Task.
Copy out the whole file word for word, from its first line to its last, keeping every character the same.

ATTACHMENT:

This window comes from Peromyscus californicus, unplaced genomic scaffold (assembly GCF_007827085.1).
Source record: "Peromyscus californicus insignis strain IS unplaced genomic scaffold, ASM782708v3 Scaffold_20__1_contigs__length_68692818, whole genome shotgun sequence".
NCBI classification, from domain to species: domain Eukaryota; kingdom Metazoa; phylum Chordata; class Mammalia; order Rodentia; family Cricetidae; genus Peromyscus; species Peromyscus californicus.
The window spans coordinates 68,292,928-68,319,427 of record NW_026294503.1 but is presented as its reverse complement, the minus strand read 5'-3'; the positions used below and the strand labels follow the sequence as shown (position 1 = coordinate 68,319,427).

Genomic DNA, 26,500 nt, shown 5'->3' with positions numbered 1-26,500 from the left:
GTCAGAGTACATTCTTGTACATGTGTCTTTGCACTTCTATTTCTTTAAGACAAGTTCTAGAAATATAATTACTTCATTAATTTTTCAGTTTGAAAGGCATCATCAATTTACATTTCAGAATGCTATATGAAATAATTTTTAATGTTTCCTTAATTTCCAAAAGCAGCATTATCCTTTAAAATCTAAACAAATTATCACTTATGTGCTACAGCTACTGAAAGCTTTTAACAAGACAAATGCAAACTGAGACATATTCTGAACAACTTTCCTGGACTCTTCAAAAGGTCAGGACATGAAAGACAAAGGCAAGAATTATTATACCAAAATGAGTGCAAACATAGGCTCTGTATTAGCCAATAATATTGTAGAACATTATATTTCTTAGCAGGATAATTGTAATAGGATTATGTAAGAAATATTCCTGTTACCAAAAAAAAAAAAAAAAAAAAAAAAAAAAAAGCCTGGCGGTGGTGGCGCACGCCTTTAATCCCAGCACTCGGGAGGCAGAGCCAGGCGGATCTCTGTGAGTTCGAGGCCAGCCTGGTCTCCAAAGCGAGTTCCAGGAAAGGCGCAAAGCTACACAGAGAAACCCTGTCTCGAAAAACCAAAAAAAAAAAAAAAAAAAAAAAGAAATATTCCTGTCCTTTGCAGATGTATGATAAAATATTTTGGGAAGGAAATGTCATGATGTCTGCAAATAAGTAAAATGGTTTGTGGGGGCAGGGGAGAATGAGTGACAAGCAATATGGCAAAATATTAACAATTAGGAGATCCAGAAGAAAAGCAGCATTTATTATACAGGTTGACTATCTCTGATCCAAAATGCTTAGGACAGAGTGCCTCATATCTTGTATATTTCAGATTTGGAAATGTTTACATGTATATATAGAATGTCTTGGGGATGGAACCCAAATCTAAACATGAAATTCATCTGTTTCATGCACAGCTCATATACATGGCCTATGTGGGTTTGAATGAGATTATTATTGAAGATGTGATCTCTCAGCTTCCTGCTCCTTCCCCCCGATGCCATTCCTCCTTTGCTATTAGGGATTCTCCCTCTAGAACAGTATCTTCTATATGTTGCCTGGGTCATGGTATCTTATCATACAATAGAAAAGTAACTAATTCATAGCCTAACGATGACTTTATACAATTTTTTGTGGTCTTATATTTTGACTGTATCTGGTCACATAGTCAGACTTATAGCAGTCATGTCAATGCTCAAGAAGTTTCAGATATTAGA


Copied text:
This window comes from Peromyscus californicus, unplaced genomic scaffold (assembly GCF_007827085.1).
Source record: "Peromyscus californicus insignis strain IS unplaced genomic scaffold, ASM782708v3 Scaffold_20__1_contigs__length_68692818, whole genome shotgun sequence".
NCBI classification, from domain to species: domain Eukaryota; kingdom Metazoa; phylum Chordata; class Mammalia; order Rodentia; family Cricetidae; genus Peromyscus; species Peromyscus californicus.
The window spans coordinates 68,292,928-68,319,427 of record NW_026294503.1 but is presented as its reverse complement, the minus strand read 5'-3'; the positions used below and the strand labels follow the sequence as shown (position 1 = coordinate 68,319,427).

Genomic DNA, 26,500 nt, shown 5'->3' with positions numbered 1-26,500 from the left:
GTCAGAGTACATTCTTGTACATGTGTCTTTGCACTTCTATTTCTTTAAGACAAGTTCTAGAAATATAATTACTTCATTAATTTTTCAGTTTGAAAGGCATCATCAATTTACATTTCAGAATGCTATATGAAATAATTTTTAATGTTTCCTTAATTTCCAAAAGCAGCATTATCCTTTAAAATCTAAACAAATTATCACTTATGTGCTACAGCTACTGAAAGCTTTTAACAAGACAAATGCAAACTGAGACATATTCTGAACAACTTTCCTGGACTCTTCAAAAGGTCAGGACATGAAAGACAAAGGCAAGAATTATTATACCAAAATGAGTGCAAACATAGGCTCTGTATTAGCCAATAATATTGTAGAACATTATATTTCTTAGCAGGATAATTGTAATAGGATTATGTAAGAAATATTCCTGTTACCAAAAAAAAAAAAAAAAAAAAAAAAAAAAAAGCCTGGCGGTGGTGGCGCACGCCTTTAATCCCAGCACTCGGGAGGCAGAGCCAGGCGGATCTCTGTGAGTTCGAGGCCAGCCTGGTCTCCAAAGCGAGTTCCAGGAAAGGCGCAAAGCTACACAGAGAAACCCTGTCTCGAAAAACCAAAAAAAAAAAAAAAAAAAAAAAGAAATATTCCTGTCCTTTGCAGATGTATGATAAAATATTTTGGGAAGGAAATGTCATGATGTCTGCAAATAAGTAAAATGGTTTGTGGGGGCAGGGGAGAATGAGTGACAAGCAATATGGCAAAATATTAACAATTAGGAGATCCAGAAGAAAAGCAGCATTTATTATACAGGTTGACTATCTCTGATCCAAAATGCTTAGGACAGAGTGCCTCATATCTTGTATATTTCAGATTTGGAAATGTTTACATGTATATATAGAATGTCTTGGGGATGGAACCCAAATCTAAACATGAAATTCATCTGTTTCATGCACAGCTCATATACATGGCCTATGTGGGTTTGAATGAGATTATTATTGAAGATGTGATCTCTCAGCTTCCTGCTCCTTCCCCCCGATGCCATTCCTCCTTTGCTATTAGGGATTCTCCCTCTAGAACAGTATCTTCTATATGTTGCCTGGGTCATGGTATCTTATCATACAATAGAAAAGTAACTAATTCATAGCCTAACGATGACTTTATACAATTTTTTGTGGTCTTATATTTTGACTGTATCTGGTCACATAGTCAGACTTATAGCAGTCATGTCAATGCTCAAGAAGTTTCAGATATTAGA